Pim Savetmalanond is a freelance communications consultant. Previously, she worked as a social media manager and web editor at a multilateral development bank in Washington, DC. You can find her musings on Twitter: @pimolwan.
How to get hired with an NGO
Many people, especially globally-conscious milennials, are now finding themselves attracted more and more to jobs in non-governmental organisations (NGOs). They are looking for a satisfying career that offers the chance to make a difference in the world and rewards more than just a paycheck. They find the work in helping to make people’s lives better fulfilling and worthwhile, something they may prefer over a higher wage in some cases. Unfortunately, finding a job with an NGO isn’t always so clear cut and people aren’t sure how to begin the process of applying and getting hired with an NGO. Although there isn’t one surefire way to break into the industry, there are a few things to get you started on your job search.
The first thing you need to do in your job hunt is decide which cause you want to work for. There are hundreds of NGOs, large and small, global and local, working on a wide range of causes from human rights to poverty to animal advocacy to renewable energy. The list of worthy causes goes on and on. Ask yourself where you want to make an impact. There is plenty of information online to learn about the various works the different NGOs around the world and at home are doing. Conduct your own research and narrow down the causes in which you are passionate about and want to help make a difference in. This will help you focus your job search to the organisations, causes, and regions that interest you the most.
The second part of this equation is deciding what kind of work you want to do at a NGO and how you’re qualified to do it. Just like a for-profit company, every NGO has a business need and a number of operational functions that need to be fulfilled. Generally speaking, NGOs need people in operations and administration, and larger organisations often have dedicated staff for marketing, communications, human resources, legal, and so on. If you are already a working professional, it’s likely that your skills are largely transferable to an NGO. For a college student or recent graduate, this is a good idea to explore opportunities via internships and work your way up from the inside.
Most people who work in NGOs will have undertaken and completed study in the fields the organisation focuses on so advanced education and professional development can be very important and advantageous in fulfilling the basic requirements for employment as certain NGOs. Unless you have extensive experience, paid or volunteer, that may be applicable to the position in question, many NGOs will prefer candidates with advanced degrees like MAs, JDs, and PhDs. Other skills highly valued by NGOs are the ability to speak other languages and experience working in a multicultural, often multilingual environment. Then there are positions in operations that require a specific educational background, such as those related to health or legal affairs. Make sure that you have the proper education, background, and qualifications for the positions you decide to apply for.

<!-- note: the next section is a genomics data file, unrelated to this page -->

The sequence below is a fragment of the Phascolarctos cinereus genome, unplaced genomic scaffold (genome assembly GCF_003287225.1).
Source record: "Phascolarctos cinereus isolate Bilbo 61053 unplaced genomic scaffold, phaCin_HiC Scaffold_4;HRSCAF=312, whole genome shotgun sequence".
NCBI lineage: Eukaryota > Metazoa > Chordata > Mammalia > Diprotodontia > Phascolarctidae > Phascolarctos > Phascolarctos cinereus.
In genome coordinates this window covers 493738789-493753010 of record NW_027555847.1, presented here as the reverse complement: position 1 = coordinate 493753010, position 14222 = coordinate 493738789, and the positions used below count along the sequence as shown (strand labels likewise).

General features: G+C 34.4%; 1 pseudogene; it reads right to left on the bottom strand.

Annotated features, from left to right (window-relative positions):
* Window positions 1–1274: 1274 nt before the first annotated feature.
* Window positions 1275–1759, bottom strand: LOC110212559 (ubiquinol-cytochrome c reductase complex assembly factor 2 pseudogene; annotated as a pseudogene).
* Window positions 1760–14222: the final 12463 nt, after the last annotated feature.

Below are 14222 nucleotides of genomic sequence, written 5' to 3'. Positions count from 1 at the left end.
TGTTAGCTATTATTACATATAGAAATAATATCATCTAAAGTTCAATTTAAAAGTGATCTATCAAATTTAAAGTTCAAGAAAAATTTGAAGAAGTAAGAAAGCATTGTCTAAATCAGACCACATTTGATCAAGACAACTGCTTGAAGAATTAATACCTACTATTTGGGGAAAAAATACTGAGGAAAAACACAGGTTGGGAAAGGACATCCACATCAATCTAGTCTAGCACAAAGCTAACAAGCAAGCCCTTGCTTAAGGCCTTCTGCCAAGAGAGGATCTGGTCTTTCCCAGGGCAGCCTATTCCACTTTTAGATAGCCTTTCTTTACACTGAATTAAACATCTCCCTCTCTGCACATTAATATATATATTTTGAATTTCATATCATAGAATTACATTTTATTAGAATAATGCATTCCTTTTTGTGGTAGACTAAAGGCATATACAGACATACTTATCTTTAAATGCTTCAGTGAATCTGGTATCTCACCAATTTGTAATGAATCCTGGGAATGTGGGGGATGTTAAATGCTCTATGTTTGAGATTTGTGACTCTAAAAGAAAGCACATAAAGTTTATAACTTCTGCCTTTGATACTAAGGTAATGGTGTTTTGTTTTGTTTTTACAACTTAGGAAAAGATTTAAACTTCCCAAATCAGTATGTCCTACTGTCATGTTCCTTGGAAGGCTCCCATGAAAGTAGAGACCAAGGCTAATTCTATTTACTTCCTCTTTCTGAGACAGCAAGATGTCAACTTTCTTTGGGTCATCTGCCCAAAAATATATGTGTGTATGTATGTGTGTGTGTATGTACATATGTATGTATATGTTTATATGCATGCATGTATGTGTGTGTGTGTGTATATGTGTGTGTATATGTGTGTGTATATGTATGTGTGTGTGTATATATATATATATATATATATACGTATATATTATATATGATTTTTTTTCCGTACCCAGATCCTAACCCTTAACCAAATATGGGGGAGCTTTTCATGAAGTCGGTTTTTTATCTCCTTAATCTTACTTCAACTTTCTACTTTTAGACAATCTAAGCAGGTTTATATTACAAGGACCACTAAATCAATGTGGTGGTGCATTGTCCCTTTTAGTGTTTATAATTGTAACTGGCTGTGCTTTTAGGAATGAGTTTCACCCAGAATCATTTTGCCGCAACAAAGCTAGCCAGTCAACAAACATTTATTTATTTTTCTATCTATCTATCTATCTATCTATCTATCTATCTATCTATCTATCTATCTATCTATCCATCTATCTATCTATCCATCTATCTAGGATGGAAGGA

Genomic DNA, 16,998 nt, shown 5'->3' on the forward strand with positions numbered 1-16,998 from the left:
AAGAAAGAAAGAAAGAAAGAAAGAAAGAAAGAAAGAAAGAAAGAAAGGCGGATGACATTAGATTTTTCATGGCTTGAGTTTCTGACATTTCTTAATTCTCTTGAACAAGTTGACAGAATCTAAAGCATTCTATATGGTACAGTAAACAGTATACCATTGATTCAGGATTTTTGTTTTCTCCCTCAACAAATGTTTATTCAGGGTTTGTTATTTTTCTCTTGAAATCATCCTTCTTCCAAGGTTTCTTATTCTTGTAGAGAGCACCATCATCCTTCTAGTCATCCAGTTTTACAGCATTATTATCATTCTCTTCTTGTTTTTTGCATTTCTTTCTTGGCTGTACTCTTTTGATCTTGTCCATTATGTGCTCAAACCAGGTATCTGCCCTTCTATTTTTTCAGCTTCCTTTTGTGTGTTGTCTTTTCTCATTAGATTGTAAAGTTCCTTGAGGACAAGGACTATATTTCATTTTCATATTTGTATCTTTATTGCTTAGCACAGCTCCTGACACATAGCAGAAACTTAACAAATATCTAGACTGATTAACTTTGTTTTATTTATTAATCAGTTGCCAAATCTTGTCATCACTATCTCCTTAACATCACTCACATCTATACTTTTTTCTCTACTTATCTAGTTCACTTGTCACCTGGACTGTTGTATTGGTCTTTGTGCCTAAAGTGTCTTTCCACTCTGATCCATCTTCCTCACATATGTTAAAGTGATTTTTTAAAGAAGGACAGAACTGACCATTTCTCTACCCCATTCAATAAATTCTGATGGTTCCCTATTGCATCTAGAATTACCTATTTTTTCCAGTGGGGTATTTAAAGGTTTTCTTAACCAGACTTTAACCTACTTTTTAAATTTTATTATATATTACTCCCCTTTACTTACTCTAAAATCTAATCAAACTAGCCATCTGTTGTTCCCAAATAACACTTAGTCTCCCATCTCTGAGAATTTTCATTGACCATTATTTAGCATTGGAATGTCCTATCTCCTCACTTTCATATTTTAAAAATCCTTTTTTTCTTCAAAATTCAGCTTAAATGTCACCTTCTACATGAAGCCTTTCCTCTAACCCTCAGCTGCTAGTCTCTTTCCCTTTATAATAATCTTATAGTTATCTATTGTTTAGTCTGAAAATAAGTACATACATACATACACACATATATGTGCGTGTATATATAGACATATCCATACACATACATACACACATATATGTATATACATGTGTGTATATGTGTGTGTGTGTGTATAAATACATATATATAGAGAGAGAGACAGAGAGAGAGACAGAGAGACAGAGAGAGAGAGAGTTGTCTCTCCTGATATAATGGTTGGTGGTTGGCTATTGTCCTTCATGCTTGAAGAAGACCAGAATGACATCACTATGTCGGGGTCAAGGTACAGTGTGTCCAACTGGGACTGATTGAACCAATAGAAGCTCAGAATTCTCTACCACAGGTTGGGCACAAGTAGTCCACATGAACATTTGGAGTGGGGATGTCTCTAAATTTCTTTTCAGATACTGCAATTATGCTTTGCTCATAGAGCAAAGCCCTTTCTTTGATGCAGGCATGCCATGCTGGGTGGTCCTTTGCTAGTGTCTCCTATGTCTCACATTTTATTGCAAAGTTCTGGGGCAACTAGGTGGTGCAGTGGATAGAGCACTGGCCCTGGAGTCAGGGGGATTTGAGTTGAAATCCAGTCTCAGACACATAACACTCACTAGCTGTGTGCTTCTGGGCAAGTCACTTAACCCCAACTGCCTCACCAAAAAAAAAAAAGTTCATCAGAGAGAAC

Having solid work experience will put you ahead of other candidates, but if you are still finishing your degree or are a recent college graduate just starting out in your career, a great way to gain much-needed experience is through an internship or by volunteering at a NGO. An internship can not only give you insight into what it’s like to work at a NGO, but it also offers you an opportunity to network with professionals doing the work you’re interested in. Additionally, the internship gives you hands-on work experience. While many internships are unpaid, some do offer small stipends to cover lunch and transportation. Volunteering is another key way to gain valuable work experience as many NGOs have limited budgets and depend heavily on their volunteers. Volunteering also gives you an opportunity to network with professionals working in your field of interest, which can provide you with a strong network for finding a paid position in the future. If you are looking to work in the field for a NGO, you may want to first consider working in the headquarters or home office to get your foot in the door. Then you can work your way to a posting in the field.
These days, a satisfying and fulfilling professional career is no longer limited to the price of a salary and high power position within a firm. Young professionals are now looking for careers that can reward them in much more positive ways. Working for a NGO seems to be filling the void for many, thus making the competition to fill postiions fierce. If you have decided which cause and NGOs you are interested in, then it’s a good time to start building your network and doing any professional development to help place you in an ideal position to land one of these prized positions.